A Cochrane review suggests that independent nurse prescribers are as effective as doctors in managing long-term conditions. This summary of an NIHR-funded study includes an online self-assessment
An estimated 19,000 UK nurses are qualified as independent prescribers. A Cochrane review of 45 studies compared doctors’ prescribing with that of other independent prescribers. It found that patient outcomes after nurse or pharmacist prescribing were similar to those for medical prescribing. When nurses and pharmacists prescribed drugs for hypertension, patients had a lower systolic blood pressure than those prescribed drugs by doctors. Similar benefits were seen in patients with high cholesterol and diabetes.
Patient adherence to medication, satisfaction and quality of life were comparable between prescribing groups, but there was not enough evidence on whether independent prescribers used fewer resources, saved time or reduced adverse effects.
Independent prescribing was introduced to improve access to medicines and better use professionals’ skills. This review provides reassurance that independent prescribers can prescribe as effectively as doctors for patients with long-term conditions and may be a useful addition to chronic disease management services.
Sandra Olive, respiratory nurse consultant and independent prescriber, Norfolk and Norwich University Hospitals Foundation Trust
Typically nurse independent prescribers have a comprehensive understanding of a relatively limited range of drugs used in their area of practice. Independent prescribing enables me to manage episodes of care holistically, including the provision of disease-modifying treatments, such as anti-fibrotic therapies in interstitial lung disease.
These patients require information and support about their diagnosis, symptom management, and potential side-effects and complications. Nurses can develop positive long-term therapeutic relationships with patients, maintaining continuity and empowering patients to raise concerns. Optimising pharmacological therapies is an integral part of care that reduces delays and the risk of prescribing errors.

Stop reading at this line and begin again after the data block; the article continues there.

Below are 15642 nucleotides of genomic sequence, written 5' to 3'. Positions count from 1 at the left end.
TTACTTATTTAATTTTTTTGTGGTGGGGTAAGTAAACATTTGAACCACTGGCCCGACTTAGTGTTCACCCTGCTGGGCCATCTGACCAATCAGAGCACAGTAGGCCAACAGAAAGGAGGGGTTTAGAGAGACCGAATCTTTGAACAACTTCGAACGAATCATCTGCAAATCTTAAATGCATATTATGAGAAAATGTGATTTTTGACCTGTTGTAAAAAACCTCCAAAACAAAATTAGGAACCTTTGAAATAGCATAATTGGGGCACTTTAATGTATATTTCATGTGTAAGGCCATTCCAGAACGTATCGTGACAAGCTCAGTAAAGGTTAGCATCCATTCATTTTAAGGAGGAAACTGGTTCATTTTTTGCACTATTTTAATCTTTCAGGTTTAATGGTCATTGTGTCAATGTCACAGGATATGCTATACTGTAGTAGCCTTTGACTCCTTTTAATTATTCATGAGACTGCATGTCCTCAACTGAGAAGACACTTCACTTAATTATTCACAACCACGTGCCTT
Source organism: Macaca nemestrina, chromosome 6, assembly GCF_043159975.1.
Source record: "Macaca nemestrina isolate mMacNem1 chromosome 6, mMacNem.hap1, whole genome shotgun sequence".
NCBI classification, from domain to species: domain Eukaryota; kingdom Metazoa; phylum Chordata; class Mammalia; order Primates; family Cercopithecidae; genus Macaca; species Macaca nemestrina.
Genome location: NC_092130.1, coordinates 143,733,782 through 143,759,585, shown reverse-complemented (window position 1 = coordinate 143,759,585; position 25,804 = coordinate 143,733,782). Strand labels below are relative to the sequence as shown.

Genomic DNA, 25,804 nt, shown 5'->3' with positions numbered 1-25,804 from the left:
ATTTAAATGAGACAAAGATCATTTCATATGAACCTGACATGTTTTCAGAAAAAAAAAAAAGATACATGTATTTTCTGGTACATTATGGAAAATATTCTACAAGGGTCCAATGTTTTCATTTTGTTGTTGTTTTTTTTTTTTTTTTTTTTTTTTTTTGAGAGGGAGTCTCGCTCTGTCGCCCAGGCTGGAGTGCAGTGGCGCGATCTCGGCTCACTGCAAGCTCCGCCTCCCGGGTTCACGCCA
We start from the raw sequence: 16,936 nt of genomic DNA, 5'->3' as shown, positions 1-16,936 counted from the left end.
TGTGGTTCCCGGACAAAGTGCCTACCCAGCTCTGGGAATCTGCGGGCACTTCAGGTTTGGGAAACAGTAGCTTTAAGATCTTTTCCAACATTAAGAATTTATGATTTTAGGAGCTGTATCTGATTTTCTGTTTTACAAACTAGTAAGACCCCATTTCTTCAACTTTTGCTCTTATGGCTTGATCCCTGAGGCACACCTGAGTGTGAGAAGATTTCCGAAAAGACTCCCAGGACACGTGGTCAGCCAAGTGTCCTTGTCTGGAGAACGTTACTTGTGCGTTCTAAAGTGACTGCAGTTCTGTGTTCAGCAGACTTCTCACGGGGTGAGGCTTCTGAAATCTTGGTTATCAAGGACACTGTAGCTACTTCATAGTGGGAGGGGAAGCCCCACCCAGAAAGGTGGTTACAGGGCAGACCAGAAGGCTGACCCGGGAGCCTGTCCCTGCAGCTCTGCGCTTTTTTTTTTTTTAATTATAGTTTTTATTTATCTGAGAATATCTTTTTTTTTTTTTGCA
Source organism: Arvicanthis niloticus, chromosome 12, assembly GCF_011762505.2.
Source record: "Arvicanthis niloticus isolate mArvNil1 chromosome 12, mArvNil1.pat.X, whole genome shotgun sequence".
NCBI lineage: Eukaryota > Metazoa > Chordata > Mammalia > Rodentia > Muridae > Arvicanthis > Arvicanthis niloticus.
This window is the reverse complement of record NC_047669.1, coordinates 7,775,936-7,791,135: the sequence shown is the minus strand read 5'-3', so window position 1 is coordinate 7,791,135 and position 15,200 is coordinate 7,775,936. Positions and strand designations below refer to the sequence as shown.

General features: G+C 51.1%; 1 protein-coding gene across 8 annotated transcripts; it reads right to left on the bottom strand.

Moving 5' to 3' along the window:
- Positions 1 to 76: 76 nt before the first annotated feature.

This research confirms that independent prescribing benefits patient care, both clinically and in terms of satisfaction and treatment adherence.
Implications for practice
- Prescribing in the UK by professions other than doctors is governed by legislation
- Nurses and midwives, dentists, pharmacists, optometrists, podiatrists, physiotherapists and therapeutic radiographers can train to be independent prescribers
- Independent prescribers can prescribe any drug (with the exception of opiates for treatment of addiction) within their own competencies
- Appropriately trained nurse and pharmacist prescribers are as effective as doctors in managing patients with long-term conditions
- As a result of their long-term therapeutic relationships with patients, nurses can empower them to raise concerns about medication early so their treatment can be optimised
- Non-medical prescribers can help NHS organisations to meet care quality standards for the management of long-term conditions
- Further research is needed to determine the impact of non-medical prescribing in terms of clinical, economic and patient-reported outcomes
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- This article includes commentary from an independent expert that does not necessarily reflect the views of the NHS, the NIHR or the Department of Health.
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